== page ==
a. The FSL user interface is fluid and its design is so natural for Salesforce’s Lightning Experience it’s hard to tell that it’s a custom design. The Gantt view shows the WOs to your left where you can change your list view to show different custom list views and drag and drop the WOs onto the schedule. The setup allows you to zoom in and out of the calendar and shows you all the resources you have available inside of their schedules. There are rules that will not allow you to double book unless you override the settings. You can show the most relevant details on hover or just on screen and you are able to quickly click into any appointment and make adjustments seamlessly without leaving the screen.

b. ServiceMax’s dispatch console user interface is just as exceptional. It has all the same features as Salesforce’s user interface, but has a different flow. The WO views are at the top, the map is pinned on the side, but can be popped out, and the calendar is at the bottom. You can click and drag the WOs down to calendar at the bottom. There are several different options for your hover rules, highlights, and views. However, ServiceMax is not as strong in its ability to easily filter work orders, interact with the map shown on the main dispatch board (requires users to open the map into a separate window) and map-based dispatching capabilities.

  1. Dispatch Console Map: Maps tend to be a highlight of the dispatch board that businesses focus on. They want to be able to toggle between map and calendar views as easy as possible or even display the map and calendar view at the same time. Maps are typically used to schedule appointments and if you are trying to assign jobs to technicians while they are at a job it helps to see the distance between that job and the next to determine who is the closest to that location.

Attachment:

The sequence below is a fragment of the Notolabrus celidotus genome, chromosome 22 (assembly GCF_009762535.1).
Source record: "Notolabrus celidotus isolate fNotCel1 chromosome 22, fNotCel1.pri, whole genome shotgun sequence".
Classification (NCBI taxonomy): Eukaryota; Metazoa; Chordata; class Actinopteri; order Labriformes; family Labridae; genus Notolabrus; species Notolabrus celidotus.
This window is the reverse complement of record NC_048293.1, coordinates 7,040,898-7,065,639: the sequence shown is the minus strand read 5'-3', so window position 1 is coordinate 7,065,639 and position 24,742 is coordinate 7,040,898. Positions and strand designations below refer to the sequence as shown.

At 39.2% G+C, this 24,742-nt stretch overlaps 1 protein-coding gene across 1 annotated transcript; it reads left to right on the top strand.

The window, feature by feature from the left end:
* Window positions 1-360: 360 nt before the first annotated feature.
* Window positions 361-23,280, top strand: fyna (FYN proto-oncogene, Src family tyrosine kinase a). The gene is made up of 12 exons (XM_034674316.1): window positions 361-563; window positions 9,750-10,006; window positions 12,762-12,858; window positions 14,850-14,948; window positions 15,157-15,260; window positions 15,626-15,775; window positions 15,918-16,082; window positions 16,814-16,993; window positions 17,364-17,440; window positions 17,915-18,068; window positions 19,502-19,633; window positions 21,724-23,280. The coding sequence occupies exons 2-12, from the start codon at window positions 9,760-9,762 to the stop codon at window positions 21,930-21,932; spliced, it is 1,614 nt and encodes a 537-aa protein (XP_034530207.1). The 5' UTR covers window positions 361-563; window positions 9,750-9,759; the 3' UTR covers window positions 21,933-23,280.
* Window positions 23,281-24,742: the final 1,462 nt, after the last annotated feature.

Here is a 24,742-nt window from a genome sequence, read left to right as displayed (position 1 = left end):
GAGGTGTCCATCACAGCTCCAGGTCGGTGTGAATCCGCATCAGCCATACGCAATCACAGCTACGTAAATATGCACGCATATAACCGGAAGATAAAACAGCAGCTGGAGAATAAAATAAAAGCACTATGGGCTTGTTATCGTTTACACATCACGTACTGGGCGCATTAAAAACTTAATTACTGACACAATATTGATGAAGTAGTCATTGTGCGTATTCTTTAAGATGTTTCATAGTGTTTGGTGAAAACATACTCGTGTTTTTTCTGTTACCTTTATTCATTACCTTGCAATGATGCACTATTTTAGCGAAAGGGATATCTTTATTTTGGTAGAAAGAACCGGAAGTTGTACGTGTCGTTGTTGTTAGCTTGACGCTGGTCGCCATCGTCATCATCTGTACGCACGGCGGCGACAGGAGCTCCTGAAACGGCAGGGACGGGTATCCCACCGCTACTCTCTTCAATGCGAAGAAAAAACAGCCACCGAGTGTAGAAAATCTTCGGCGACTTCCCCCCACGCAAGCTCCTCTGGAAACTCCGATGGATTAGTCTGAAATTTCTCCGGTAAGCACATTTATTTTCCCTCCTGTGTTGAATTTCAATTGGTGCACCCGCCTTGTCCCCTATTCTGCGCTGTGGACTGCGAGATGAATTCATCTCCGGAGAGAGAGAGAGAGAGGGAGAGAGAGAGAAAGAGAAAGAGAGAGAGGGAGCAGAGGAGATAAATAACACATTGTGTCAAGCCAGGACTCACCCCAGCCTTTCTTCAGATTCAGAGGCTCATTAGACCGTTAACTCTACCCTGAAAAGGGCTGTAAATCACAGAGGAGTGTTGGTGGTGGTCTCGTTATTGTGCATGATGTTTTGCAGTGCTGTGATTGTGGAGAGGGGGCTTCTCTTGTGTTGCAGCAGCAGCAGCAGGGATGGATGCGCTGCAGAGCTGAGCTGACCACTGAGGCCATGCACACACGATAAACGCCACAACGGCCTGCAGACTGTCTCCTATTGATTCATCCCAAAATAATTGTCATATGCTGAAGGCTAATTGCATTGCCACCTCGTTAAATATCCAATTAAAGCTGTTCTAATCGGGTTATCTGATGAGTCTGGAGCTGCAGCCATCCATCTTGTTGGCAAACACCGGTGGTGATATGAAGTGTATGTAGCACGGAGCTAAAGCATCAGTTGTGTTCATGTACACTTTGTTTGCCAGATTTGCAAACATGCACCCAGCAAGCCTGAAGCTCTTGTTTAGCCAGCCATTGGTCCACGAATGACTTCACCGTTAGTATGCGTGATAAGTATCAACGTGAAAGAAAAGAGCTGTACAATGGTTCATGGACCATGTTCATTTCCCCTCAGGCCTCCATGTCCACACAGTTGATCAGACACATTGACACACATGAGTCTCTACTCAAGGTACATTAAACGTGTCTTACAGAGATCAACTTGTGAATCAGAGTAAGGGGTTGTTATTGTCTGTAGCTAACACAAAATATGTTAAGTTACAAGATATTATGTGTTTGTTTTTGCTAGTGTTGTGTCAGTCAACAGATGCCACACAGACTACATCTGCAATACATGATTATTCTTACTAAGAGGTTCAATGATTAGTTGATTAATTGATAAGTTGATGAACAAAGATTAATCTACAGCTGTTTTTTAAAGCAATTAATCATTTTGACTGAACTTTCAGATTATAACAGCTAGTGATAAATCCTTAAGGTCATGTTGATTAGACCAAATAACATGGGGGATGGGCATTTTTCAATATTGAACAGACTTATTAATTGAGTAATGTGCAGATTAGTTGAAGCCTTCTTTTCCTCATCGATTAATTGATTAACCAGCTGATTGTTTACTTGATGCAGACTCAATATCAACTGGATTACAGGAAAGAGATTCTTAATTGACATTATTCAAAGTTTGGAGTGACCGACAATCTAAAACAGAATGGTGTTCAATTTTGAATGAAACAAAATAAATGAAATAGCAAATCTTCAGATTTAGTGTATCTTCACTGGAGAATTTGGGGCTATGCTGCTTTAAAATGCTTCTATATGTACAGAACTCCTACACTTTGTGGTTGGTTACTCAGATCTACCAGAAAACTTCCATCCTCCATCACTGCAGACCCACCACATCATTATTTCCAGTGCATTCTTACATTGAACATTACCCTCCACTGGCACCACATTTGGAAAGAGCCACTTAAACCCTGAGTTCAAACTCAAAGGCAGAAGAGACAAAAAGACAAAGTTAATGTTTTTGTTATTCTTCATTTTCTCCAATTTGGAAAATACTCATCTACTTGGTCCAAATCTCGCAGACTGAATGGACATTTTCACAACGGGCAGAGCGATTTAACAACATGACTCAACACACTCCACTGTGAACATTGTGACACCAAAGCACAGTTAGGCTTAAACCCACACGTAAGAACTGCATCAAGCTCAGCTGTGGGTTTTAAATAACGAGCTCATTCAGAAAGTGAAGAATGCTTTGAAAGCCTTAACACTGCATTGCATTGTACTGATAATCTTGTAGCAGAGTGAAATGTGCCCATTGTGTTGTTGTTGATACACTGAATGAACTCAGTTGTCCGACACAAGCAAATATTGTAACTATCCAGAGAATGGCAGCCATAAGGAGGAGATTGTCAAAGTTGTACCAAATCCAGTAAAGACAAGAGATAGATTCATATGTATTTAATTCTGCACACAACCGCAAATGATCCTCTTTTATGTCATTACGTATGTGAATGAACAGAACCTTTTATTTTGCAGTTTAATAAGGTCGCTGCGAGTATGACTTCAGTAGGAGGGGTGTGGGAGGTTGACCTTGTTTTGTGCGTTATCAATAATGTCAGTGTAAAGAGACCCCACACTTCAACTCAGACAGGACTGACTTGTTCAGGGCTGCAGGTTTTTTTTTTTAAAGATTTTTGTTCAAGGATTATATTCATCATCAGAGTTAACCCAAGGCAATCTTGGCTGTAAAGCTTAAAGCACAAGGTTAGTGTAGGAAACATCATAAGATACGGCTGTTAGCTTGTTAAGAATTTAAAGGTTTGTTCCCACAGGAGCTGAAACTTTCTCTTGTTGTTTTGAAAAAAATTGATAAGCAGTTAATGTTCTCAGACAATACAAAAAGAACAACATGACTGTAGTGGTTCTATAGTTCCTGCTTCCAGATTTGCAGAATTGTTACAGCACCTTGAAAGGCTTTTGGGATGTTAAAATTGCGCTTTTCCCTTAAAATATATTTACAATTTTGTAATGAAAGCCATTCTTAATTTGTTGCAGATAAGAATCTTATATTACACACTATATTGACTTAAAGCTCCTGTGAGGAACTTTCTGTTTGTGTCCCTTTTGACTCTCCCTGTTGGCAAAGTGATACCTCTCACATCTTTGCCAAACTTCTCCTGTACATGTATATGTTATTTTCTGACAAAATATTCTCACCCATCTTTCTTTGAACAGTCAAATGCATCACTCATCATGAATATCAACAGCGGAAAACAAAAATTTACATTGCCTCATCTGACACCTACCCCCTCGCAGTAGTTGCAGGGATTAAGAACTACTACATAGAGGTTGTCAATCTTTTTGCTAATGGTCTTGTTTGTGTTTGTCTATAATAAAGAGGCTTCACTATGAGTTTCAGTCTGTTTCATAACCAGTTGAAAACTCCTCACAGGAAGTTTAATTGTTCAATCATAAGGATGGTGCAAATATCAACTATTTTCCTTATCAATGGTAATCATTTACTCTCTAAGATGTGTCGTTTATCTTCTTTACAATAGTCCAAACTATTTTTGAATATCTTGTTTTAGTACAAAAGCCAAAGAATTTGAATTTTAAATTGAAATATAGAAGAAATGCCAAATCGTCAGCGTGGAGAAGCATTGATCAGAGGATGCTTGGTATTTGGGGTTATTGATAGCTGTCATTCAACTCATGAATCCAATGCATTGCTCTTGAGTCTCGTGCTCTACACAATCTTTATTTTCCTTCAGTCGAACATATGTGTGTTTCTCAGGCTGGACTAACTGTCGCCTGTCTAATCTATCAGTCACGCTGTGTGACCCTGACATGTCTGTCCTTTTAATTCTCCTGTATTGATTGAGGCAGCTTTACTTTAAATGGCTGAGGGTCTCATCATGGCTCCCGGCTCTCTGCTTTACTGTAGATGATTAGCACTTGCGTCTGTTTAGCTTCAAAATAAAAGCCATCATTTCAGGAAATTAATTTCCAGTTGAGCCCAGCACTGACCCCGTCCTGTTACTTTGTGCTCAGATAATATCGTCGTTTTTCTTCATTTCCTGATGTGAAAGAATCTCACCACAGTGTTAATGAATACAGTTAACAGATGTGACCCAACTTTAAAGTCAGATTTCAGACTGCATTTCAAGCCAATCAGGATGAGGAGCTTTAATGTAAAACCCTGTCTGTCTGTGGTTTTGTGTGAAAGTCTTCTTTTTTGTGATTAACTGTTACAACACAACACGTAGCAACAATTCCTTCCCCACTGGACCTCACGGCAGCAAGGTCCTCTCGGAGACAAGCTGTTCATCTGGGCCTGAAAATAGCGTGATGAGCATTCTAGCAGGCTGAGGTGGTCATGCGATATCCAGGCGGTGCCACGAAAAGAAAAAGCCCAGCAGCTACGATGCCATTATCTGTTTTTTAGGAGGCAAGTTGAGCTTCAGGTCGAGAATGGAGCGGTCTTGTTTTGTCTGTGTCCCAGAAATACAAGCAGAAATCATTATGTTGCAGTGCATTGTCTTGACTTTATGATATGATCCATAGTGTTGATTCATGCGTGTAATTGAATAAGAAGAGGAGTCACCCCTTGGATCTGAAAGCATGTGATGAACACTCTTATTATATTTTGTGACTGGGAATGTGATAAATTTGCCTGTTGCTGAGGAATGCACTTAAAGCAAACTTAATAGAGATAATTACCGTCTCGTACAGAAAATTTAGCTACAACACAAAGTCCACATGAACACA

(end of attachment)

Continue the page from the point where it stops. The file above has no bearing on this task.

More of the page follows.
a. FLS’s map view uses Google maps, has features like search, and can filter based on different criteria such as live position (last known location, not actual real time), home base, and appointments. You can toggle into the traffic for an idea on how long it would take the technician to arrive onsite.

b. ServiceMax’s map view uses Google maps as well, therefore, traffic and terrain are part of the package. However, it will not allow you to perform searches or filter, but it does display technicians and appointments on the map.

The following chart gives an overview of the scheduling and dispatch management capabilities of Field Service Lightning and ServiceMax, showing whether different components are standard out of the box or require configuration or development work.

Schedule/Dispatch Management Components for Salesforce Field Service Lightning vs. ServiceMax

*More functionality

Standard: Standard out of the box functionality.
Config.: Standard functionality that can be configured.
Dev: Requires development and/or customization.
$$: Requires extra product and/or license.